Another clinical study (Weiser et al, 1999) investigating the efficacy and tolerance of a homeopathic nasal spray in cases of hay fever (seasonal allergic rhinitis) in comparison with the conventional intranasal cromolyn sodium therapy was conducted recently. The homeopathic remedy consisted of a fixed combination of Luffa operculata, Galphimia glauca, histamine, and sulphur. The results of the study demonstrated the quick and lasting effect of the treatment. This effect was independent of the medication applied and produced a nearly complete remission of the hay fever symptoms. Adverse systemic effects did not occur. This study proved that, for the treatment of hay fever, the homeopathic nasal spray is as efficient and well tolerated as the conventional therapy with cromolyn sodium.

Homeopathic hay fever treatment studies are often referred to as the placebo effect. There have been only a limited number of studies conducted in this area of treatment so far, but the results are encouraging.

With the increase in the number of hay fever affected people, the medical profession tries desperately to find the most effective and safe ways of combating the problem and the pharmaceutical industry follows suit. However, even the limited number of studies in the field of application of homeopathic treatment to counteract or to prevent hay fever symptoms compare very favourably with the body of research on the application of corticosteroids and antihistamines. Homeopathic management of hay fever symptoms generates positive and long-lasting effects. The preventative form of application of homeopathic remedies can stimulate the immune system. This, in effect, usually decreases the level of reactivity and also the severity of the accompanying symptoms.

Anecdotal Evidence

We have a very high rate of success in treating hay fever and other allergies in our clinic in Preston. Many successful cases are filed away in our portfolios. Although they form 'anecdotal' evidence, they await scientific justification for the need to use homeopathy in the treatment of hay fever symptoms. We hold many testimonials on our files and we have also included them on our website. Patients refer their friends and other family members to the clinic and introduce them to this simple procedure. Due to the popularity and high effectiveness of the hay fever homeopathic desensitization we now offer this remedy by mail order.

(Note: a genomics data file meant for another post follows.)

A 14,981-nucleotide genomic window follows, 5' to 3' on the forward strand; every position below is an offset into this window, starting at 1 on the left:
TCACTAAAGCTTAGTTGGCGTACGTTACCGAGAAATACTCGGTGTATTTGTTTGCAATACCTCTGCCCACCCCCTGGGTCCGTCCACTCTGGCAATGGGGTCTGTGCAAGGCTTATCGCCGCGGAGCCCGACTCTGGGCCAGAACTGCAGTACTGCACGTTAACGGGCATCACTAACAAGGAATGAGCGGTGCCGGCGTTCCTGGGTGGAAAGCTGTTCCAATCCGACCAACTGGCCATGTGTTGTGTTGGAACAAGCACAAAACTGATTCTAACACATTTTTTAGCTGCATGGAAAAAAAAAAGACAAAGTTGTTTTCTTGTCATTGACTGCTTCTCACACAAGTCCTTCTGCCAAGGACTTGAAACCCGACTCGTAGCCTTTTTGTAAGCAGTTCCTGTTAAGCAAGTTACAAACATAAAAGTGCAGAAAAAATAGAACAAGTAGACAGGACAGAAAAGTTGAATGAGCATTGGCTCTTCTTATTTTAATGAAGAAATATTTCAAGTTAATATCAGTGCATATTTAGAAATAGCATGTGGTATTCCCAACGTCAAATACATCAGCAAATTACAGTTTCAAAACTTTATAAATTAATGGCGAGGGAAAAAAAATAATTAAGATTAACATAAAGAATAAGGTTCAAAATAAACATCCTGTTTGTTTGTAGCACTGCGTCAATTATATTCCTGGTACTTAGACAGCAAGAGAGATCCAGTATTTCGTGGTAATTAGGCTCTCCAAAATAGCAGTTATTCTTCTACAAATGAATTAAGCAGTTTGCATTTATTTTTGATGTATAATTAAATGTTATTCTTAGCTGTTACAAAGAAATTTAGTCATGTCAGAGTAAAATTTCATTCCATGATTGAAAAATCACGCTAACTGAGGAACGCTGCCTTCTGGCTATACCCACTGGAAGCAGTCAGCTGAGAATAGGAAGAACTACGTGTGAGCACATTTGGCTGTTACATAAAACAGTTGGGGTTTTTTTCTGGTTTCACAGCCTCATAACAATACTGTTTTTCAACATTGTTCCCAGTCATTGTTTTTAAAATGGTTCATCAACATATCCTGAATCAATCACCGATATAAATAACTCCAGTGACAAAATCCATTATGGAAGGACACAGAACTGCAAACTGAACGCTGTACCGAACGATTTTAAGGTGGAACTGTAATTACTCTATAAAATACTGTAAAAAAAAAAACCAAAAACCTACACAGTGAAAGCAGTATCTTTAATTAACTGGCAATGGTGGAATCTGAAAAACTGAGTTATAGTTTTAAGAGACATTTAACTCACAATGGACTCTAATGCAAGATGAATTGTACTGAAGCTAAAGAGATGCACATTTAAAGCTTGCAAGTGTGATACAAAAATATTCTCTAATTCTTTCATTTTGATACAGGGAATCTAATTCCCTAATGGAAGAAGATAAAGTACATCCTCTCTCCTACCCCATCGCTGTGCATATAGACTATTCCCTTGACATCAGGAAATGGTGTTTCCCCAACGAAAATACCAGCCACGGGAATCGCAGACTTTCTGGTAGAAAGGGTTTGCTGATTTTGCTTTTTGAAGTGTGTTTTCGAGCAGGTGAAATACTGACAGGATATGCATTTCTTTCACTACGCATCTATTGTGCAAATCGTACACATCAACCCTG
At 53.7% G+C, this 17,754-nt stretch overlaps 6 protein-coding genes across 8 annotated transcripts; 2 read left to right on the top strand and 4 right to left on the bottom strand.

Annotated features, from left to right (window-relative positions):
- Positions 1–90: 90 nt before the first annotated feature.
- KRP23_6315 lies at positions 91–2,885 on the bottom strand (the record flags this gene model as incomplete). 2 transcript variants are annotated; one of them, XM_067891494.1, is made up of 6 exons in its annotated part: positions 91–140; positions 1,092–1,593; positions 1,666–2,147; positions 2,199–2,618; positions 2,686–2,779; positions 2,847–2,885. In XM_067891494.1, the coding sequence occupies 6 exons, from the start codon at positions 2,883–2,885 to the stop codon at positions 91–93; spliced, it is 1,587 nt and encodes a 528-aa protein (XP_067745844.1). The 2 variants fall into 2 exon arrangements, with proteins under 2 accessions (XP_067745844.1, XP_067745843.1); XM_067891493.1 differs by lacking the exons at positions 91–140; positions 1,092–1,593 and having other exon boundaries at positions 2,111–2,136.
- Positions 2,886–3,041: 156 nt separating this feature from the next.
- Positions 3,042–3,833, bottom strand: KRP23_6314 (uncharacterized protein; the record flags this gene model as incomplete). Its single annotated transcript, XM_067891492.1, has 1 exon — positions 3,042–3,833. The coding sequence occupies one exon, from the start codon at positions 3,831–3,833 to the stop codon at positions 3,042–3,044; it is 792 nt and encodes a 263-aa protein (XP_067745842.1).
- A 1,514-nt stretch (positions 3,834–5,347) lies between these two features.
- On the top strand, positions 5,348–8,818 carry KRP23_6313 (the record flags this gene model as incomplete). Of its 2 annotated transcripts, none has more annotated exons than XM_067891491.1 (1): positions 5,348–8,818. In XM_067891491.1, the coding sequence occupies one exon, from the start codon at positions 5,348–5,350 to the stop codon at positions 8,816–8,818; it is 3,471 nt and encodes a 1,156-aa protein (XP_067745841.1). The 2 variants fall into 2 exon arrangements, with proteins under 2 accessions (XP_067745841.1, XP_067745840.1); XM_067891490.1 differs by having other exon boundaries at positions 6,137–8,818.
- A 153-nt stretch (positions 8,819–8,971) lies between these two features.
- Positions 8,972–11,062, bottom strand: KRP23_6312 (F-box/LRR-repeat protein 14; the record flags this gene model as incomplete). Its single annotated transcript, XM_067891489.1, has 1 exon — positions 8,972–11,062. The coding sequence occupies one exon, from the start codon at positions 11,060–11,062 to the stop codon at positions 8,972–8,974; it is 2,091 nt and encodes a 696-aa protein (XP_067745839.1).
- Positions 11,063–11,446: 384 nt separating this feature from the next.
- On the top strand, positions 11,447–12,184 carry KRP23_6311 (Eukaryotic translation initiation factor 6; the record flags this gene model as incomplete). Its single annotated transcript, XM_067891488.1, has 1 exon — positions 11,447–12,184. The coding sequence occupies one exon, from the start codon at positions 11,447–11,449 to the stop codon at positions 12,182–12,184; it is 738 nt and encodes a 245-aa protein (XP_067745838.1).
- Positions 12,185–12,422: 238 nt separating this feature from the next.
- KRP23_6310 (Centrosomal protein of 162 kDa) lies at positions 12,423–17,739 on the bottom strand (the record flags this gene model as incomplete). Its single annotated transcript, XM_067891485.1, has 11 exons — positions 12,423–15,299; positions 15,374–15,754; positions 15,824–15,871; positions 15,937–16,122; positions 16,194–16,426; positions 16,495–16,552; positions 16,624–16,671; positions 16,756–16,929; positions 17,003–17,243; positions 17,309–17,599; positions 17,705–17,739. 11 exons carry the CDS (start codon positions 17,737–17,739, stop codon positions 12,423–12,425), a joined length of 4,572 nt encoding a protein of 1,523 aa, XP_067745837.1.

References

Weiser M, Gegenheimer LH and Klein P. A Randomized Equivalence Trial Comparing the Efficacy and Safety of Luffa Comp.-Heel Nasal Spray in the Treatment of Seasonal Allergic Rhinitis. Forsch – Komplementarmedizine 6(3): 142-8. June 1999.
Bertoni M, Cosmi F, Bianchi I and Di-Berardino L. Clinical Efficacy and Tolerability of a Steady Dosage Schedule of Local Nasal Immunotherapy. Results of Preseasonal Treatment in Grass Pollen Rhinitis. Annual – Allergy – Asthma – Immunology 82(1): 47-51. January 1999.
McNeely W and Wiseman LR. Intranasal Azelastine. A Review of Its Efficacy in the Management of Allergic Rhinitis. Drugs 56(1): 91-114. July 1998.
Cserhati E and Mezei G. Nasal Immunology in Pollen-sensitive Children. Allergy 52(33 Suppl): 40-4. 1997.
Nolen TM. Sedative Effects of Antihistamines: Safety, Performance, Learning, and Quality of Life. Clinical Therapy 19(1): 39-55. January-February 1997.

Further Information

Further information can be obtained from the Natural Health Centre, 78 Meadow Street in Preston, Lancashire. All enquiries are welcome. Tel/Fax: 01772 825177; e-mail: jolanta@jolanta.co.uk; Website: www.jolanta.co.uk. Happy surfing!

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About Dr Druba Basnyet and Jolanta Basnyet

Jolanta Basnyet BSc, BA(Hons), ITEC, MIFA, MAR, C>C practises aromatherapy, reflexology, osteopathy and remedial tactile treatments at the Natural Health Centre in Preston with her medically qualified husband, Dr Basnyet MD, DFFP, MBMAS, MFHom (Ass), who supports the multi-disciplinary character of the clinic in his capacity as an acupuncturist and a homeopath. The clinic has been in existence for many years and is renowned for its long-standing reputation in the Preston area of Lancashire.